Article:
Life is for living and a part of that philosophy is not wasting time worrying or even thinking about death. However, being responsible and providing proper care for the people we leave behind requires us to confront thoughts of death and think about how we wish to allocate our life’s wealth after we pass on. It might not be comfortable but it’s necessary for many different reasons, which, in commemoration of National Wills Week (Monday 11th to Friday 15th September), we will now be talking about.
1. Protect Your Children
A will provides explicit instructions for the care of your family and, in particular, your children. It not only explains how your wealth is to be allocated to their care – their basic needs, housing, education, inheritance, etc. - but also whom you wish to appoint as guardian in the terrible event that you are taken from them. Making provision for your kids, even after your death, is a fundamental facet of being a good parent and with a formal will signed, you can rest assured that your children will be raised by a loving and trustworthy guardian.
2. Control How Your Wealth is Allocated
If you don’t have a will, you’ll have no control and zero say over how your wealth is allocated subsequent to your death. Your hard-earned savings, family business, prized possessions, family heirlooms, and home – everything you own and have worked exceptionally hard for - will be heavily taxed and distributed among your next of kin by some government appointee.
A will gives you control and allows you to specify in great detail which relative or even non-relative gets what. It ensures that the people who meant the most to you in life get to share in the wealth you leave behind, whether it’s a classic car, a property, or a piece of jewellery.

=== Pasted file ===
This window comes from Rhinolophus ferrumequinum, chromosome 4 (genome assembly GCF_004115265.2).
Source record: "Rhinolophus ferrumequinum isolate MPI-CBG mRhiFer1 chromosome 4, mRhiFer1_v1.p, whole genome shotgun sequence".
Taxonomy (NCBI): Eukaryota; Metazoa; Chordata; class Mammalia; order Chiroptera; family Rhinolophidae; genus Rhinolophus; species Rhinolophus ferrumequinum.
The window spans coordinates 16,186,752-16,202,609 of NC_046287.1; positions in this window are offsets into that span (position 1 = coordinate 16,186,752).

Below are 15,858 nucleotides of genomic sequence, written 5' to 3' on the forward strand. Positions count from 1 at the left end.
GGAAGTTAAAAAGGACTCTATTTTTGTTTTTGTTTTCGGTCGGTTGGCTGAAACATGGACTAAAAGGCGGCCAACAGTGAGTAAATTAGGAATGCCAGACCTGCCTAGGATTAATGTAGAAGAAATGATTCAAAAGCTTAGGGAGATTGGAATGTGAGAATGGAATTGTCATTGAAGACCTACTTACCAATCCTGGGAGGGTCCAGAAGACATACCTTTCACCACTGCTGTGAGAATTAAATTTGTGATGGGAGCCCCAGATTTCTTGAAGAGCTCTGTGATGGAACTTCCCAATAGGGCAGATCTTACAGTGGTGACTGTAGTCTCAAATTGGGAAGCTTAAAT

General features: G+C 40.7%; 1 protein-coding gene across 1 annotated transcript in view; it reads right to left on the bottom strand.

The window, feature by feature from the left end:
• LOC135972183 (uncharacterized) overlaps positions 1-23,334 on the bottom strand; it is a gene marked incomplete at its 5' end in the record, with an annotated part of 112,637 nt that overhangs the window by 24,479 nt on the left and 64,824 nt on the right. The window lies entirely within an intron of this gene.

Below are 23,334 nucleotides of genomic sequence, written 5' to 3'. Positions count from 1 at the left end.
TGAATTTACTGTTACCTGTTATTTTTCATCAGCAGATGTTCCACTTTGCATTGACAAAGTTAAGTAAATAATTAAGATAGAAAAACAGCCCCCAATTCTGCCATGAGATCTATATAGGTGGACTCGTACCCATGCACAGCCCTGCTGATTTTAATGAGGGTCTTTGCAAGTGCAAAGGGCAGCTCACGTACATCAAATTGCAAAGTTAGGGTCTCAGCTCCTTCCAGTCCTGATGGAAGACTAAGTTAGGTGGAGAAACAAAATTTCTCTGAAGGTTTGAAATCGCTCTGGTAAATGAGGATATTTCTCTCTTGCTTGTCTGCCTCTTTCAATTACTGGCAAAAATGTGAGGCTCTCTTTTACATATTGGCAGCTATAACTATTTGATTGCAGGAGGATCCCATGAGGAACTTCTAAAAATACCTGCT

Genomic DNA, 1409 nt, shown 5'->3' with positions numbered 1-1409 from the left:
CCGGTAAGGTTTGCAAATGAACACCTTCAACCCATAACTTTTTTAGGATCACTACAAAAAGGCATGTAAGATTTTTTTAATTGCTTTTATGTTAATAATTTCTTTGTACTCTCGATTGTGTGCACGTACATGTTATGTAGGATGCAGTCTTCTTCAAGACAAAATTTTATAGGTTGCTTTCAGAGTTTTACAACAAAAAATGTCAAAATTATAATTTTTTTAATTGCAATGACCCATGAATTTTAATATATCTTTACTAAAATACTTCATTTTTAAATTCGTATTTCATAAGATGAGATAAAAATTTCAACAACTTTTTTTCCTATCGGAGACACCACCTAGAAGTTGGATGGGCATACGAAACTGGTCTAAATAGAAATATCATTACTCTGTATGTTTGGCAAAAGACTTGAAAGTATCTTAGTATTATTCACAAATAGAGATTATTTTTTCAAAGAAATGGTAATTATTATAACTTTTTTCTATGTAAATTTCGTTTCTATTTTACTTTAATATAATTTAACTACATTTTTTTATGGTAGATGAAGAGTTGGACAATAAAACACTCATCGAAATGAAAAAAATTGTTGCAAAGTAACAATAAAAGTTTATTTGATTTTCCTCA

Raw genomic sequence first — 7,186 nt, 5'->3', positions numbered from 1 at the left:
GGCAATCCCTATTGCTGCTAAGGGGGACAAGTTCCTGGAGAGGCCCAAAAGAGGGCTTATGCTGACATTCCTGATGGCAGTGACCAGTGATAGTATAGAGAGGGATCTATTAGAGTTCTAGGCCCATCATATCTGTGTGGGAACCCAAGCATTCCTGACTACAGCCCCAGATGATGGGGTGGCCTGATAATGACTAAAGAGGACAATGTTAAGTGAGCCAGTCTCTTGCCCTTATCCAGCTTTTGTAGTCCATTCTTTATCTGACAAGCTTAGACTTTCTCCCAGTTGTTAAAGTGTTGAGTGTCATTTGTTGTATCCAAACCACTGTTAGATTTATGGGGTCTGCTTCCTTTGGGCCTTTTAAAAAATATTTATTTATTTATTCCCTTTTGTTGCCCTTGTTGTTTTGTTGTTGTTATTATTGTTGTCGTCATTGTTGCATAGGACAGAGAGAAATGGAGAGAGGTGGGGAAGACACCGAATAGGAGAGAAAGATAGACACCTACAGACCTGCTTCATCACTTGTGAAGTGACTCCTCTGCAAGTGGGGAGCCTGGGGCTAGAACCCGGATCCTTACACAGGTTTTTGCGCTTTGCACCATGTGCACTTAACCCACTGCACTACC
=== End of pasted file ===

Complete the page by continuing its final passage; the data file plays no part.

3. Appoint an Estate Executor
Having a will in place enables you to appoint an estate executor – someone who assumes responsibility for the distribution of your wealth subsequent to your death, ensuring that it all goes according to your plans. This person could be the family lawyer, or perhaps your husband, wife, or child. Without a will, however, the government will appoint a Public Trustee for you and the costs of this, as well as the exorbitant legal fees involved, will only take money away from your beneficiaries. Being subject to government bureaucracy also means that the resolution of your estate could take several years.
4. Give Back
A will doesn’t only make provision for the people you loved in life; it also allows you to give back and to leave behind a legacy that will make a real difference to the lives of many. Whether it’s an environmental, animal, or human cause, allocating a portion of your wealth to charity is a noble gesture that a will can facilitate.
5. Because Death is Hard Enough
Losing a loved one is incredibly difficult, so the last thing any family is going to want to do is haggle with lawyers and deal with government bureaucracy. A will smooths out the proceedings subsequent to your death and leaves no room for needless in-fighting, swindlers, family squabbles, and other such conflicts.